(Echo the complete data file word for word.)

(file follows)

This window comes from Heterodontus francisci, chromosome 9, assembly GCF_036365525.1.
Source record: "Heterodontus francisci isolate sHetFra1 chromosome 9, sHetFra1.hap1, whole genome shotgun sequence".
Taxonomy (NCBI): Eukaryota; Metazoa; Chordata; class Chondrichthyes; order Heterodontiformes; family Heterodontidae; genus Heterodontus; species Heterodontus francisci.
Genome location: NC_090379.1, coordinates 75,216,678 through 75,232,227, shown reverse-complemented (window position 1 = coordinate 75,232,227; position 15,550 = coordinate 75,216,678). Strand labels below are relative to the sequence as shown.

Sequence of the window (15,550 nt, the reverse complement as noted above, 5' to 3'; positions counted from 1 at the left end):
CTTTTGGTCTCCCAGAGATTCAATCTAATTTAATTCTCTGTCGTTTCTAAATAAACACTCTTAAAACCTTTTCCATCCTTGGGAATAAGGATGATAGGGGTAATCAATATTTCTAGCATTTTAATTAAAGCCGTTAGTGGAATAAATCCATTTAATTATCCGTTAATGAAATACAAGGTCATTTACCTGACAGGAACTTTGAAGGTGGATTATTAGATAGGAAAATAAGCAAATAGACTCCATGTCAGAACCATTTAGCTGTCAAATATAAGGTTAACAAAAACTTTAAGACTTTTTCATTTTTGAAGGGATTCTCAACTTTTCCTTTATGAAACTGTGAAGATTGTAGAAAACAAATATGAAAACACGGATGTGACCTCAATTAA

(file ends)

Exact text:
This window comes from Heterodontus francisci, chromosome 9, assembly GCF_036365525.1.
Source record: "Heterodontus francisci isolate sHetFra1 chromosome 9, sHetFra1.hap1, whole genome shotgun sequence".
Taxonomy (NCBI): Eukaryota; Metazoa; Chordata; class Chondrichthyes; order Heterodontiformes; family Heterodontidae; genus Heterodontus; species Heterodontus francisci.
Genome location: NC_090379.1, coordinates 75,216,678 through 75,232,227, shown reverse-complemented (window position 1 = coordinate 75,232,227; position 15,550 = coordinate 75,216,678). Strand labels below are relative to the sequence as shown.

Sequence of the window (15,550 nt, the reverse complement as noted above, 5' to 3'; positions counted from 1 at the left end):
CTTTTGGTCTCCCAGAGATTCAATCTAATTTAATTCTCTGTCGTTTCTAAATAAACACTCTTAAAACCTTTTCCATCCTTGGGAATAAGGATGATAGGGGTAATCAATATTTCTAGCATTTTAATTAAAGCCGTTAGTGGAATAAATCCATTTAATTATCCGTTAATGAAATACAAGGTCATTTACCTGACAGGAACTTTGAAGGTGGATTATTAGATAGGAAAATAAGCAAATAGACTCCATGTCAGAACCATTTAGCTGTCAAATATAAGGTTAACAAAAACTTTAAGACTTTTTCATTTTTGAAGGGATTCTCAACTTTTCCTTTATGAAACTGTGAAGATTGTAGAAAACAAATATGAAAACACGGATGTGACCTCAATTAA